Inclusivity in the arts industry must be genuine and come from within. As a white person in Australia, questioning, reflecting and educating myself is something I can do within my own practice to activate change. This is not easy, but I believe that institutional change happens through the changes of individuals. Representation within institutions is also crucial for different voices to be heard.

     evaheikyolgaabbinga.com

    Micheline Lee, Writer and Artist

    Can you briefly describe yourself and the work you do. 

    I have been a Convent tenant for about 12 years and love my little studio that used to be a nun’s bedroom. When I first moved into the studio, I was a painter. I used to open the door and sit out in the corridor in order to view the painting I was working on with enough distance. Some years ago I started writing. My first novel, The Healing Party, was published by Black Inc in 2016. It was a finalist in the Victorian Premier’s Literary Award, the Nita B Kibble Literary Award, the Voss Literary Prize and the Melbourne Prize Readings Award.

    I am now working on a compilation of personal essays for a PhD at Melbourne Uni.  The Art of Dependency was published in The Monthly and in The Best Australian Essays 2017.

    What are you most proud of?

    I’m really proud of my son and the good and caring person he is becoming.

    What do you see as the greatest challenge facing women in the arts?

    It is women artists and writers like Helen Garner who so strongly presented the personal and took the stigma out of vulnerability. I hope that this strength will continue to thrive and evolve in the midst of all the  “sharing” in social media.

    How would you like to see the arts industry evolve to foster greater inclusivity?

     The arts industry has the imagination and leadership to be more inclusive. However, it often cites lack of funding for the changes needed such as better access. Discrimination is entrenched in our values and social structures and the first step is making it a priority to recognise and remove bias.

    blackincbooks.com.au/authors/micheline-lee

    Lucy Hardie, Artist 

    Can you briefly describe yourself and the work you do.

    I work as a visual artist, focusing primarily on drawing and painting. My style is figurative and romantic, and my aim is to inspire experiences of intimacy, connection, tenderness and power through the work.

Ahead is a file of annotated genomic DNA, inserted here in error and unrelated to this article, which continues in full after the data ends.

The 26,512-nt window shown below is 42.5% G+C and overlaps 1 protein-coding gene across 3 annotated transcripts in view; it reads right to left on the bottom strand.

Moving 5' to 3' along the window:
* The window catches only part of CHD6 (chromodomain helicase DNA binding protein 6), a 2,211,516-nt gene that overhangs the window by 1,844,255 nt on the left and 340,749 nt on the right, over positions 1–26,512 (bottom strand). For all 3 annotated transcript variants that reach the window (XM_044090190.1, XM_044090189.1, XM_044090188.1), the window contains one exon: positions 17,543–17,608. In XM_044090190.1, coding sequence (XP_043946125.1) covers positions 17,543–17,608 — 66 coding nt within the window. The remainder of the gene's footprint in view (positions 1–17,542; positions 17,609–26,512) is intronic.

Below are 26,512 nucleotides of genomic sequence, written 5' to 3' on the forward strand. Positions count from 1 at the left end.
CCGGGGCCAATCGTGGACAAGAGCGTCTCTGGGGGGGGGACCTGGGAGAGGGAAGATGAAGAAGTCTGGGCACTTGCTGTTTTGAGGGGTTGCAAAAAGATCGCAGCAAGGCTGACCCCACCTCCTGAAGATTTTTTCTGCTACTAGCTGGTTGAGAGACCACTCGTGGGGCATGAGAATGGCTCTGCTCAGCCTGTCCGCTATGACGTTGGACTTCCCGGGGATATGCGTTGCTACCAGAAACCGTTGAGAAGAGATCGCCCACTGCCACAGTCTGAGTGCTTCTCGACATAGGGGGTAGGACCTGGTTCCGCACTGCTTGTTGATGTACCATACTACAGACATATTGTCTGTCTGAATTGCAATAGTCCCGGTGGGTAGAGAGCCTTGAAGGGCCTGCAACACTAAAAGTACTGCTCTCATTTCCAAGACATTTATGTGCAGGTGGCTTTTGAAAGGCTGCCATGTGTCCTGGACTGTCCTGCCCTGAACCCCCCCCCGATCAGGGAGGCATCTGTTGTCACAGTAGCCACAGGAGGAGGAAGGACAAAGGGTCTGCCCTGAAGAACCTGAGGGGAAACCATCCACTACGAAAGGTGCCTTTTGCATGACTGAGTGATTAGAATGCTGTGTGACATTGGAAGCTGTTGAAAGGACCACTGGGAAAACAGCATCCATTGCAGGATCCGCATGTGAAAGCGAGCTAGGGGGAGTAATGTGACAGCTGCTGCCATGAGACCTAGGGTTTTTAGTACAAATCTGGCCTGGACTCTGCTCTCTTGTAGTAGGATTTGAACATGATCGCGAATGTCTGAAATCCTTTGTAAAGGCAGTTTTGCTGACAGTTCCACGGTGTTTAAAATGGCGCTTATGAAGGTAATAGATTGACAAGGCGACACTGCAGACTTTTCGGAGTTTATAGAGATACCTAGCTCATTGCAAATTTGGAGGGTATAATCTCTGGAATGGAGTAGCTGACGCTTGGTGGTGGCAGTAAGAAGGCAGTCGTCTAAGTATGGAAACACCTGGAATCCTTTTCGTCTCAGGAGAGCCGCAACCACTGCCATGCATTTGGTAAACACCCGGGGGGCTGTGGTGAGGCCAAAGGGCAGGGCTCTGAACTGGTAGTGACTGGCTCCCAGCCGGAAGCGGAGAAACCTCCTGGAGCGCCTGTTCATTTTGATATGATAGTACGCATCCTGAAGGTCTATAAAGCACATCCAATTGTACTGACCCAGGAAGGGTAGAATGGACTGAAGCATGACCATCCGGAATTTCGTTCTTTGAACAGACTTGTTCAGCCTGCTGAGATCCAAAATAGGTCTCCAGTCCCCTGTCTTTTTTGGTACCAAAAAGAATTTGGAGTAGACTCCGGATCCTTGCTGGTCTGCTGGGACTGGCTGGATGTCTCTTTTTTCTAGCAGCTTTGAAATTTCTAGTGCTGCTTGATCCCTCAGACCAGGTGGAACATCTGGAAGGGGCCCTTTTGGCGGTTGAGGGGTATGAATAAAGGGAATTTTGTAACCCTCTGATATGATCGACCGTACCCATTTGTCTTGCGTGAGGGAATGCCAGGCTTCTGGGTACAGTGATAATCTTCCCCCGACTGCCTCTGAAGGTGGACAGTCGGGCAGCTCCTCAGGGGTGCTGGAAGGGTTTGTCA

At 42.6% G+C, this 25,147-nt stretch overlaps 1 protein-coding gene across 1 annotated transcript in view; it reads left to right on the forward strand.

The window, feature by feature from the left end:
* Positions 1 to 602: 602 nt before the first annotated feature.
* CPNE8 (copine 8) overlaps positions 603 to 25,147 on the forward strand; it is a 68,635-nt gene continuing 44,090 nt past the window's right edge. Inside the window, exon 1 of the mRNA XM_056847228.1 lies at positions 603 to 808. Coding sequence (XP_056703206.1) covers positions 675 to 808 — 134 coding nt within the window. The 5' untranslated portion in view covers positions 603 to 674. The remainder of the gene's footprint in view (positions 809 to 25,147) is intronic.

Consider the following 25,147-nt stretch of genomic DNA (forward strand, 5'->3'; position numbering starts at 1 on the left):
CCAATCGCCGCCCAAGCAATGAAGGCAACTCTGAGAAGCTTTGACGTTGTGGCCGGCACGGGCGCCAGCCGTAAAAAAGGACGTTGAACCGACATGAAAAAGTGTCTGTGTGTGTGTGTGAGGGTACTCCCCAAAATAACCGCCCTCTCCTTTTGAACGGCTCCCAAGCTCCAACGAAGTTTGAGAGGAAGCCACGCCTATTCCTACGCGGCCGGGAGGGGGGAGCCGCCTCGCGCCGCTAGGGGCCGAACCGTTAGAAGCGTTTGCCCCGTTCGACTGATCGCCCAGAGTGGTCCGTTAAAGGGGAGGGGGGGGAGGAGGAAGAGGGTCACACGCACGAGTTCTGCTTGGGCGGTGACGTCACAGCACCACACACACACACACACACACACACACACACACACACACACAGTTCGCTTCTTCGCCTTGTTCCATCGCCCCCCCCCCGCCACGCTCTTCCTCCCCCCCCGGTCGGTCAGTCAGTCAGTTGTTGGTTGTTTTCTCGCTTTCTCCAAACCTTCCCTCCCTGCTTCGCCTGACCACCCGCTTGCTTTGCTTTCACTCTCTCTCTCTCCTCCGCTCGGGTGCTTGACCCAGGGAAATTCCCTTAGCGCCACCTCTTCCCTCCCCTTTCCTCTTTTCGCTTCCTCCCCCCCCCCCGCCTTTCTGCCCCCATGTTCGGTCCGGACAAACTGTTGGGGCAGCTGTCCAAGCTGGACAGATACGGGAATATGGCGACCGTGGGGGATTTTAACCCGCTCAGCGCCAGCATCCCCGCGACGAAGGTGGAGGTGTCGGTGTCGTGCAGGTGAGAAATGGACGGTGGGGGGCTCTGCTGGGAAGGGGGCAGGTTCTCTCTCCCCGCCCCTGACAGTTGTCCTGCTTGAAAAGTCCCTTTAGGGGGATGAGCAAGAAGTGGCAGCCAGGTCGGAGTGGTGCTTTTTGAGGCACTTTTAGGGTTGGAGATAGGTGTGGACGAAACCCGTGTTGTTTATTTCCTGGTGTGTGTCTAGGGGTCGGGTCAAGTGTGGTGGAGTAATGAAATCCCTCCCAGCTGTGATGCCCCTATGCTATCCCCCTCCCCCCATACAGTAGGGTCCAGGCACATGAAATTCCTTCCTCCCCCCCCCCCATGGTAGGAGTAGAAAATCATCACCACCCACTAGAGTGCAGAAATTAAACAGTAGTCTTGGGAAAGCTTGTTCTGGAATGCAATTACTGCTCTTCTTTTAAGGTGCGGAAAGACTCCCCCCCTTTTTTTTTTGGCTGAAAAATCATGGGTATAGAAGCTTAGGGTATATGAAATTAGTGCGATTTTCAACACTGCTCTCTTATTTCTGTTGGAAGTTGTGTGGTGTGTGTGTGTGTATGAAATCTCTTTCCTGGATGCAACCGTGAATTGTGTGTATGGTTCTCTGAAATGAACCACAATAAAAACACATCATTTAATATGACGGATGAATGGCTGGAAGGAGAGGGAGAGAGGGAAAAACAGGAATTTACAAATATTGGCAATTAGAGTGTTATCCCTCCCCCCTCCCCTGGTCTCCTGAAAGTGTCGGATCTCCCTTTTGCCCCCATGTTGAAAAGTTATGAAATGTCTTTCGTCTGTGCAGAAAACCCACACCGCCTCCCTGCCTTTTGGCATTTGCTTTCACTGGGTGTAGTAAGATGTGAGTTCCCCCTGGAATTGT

What (or who) are you inspired by?

    I am inspired by experiences, works of art, and people, that evoke a sense of the extra-ordinary.

    What are you most proud of?

    I am most proud of taking up opportunities as they have presented themselves, and of continuing to step in to the unknown as a creator.

    What do you see as the greatest challenge facing women in the arts?

    The belief, whether grounded in truth or not, that we have it harder than men. I see a danger that this can be used as an excuse for not putting ourselves out there, and as a story to explain away potential failures.

    How would you like to see the arts industry evolve to foster greater inclusivity?

    I would like to see focus taken off gender and on to the artwork, for artwork to be judged based in its merits, rather than on the gender of the person who created it (unless of course, the gender of the artist is integral to what the artist is wishing to convey through the work). This could include doing away with women-only exhibitions, and eradicating quotas for equal numbers of men and women in exhibitions and other art related events. If gender bias is an issue, set up systems that hide the gender of the artist, to give greater opportunity for the work to speak for itself.

    lucyhardie.com

    Read more about the creatives, organisations and wellbeing practitioners at the Convent.